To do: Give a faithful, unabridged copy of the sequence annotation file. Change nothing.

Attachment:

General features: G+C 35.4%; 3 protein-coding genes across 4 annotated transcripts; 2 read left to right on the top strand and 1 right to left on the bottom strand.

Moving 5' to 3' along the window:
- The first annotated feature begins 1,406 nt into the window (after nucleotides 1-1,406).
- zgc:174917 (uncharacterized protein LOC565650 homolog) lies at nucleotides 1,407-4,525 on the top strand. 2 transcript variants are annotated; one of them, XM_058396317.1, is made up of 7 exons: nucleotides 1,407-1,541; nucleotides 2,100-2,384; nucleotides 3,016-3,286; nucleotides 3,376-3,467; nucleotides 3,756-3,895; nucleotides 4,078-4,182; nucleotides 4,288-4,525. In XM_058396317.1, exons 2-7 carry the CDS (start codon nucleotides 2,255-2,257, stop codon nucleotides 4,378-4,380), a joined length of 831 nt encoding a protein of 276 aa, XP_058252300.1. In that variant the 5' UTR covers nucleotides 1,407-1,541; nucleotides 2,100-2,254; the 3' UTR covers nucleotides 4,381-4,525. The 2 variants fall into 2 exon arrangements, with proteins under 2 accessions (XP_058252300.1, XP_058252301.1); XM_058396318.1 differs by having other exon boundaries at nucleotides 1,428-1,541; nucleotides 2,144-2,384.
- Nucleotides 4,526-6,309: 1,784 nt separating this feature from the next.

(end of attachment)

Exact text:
General features: G+C 35.4%; 3 protein-coding genes across 4 annotated transcripts; 2 read left to right on the top strand and 1 right to left on the bottom strand.

Moving 5' to 3' along the window:
- The first annotated feature begins 1,406 nt into the window (after nucleotides 1-1,406).
- zgc:174917 (uncharacterized protein LOC565650 homolog) lies at nucleotides 1,407-4,525 on the top strand. 2 transcript variants are annotated; one of them, XM_058396317.1, is made up of 7 exons: nucleotides 1,407-1,541; nucleotides 2,100-2,384; nucleotides 3,016-3,286; nucleotides 3,376-3,467; nucleotides 3,756-3,895; nucleotides 4,078-4,182; nucleotides 4,288-4,525. In XM_058396317.1, exons 2-7 carry the CDS (start codon nucleotides 2,255-2,257, stop codon nucleotides 4,378-4,380), a joined length of 831 nt encoding a protein of 276 aa, XP_058252300.1. In that variant the 5' UTR covers nucleotides 1,407-1,541; nucleotides 2,100-2,254; the 3' UTR covers nucleotides 4,381-4,525. The 2 variants fall into 2 exon arrangements, with proteins under 2 accessions (XP_058252300.1, XP_058252301.1); XM_058396318.1 differs by having other exon boundaries at nucleotides 1,428-1,541; nucleotides 2,144-2,384.
- Nucleotides 4,526-6,309: 1,784 nt separating this feature from the next.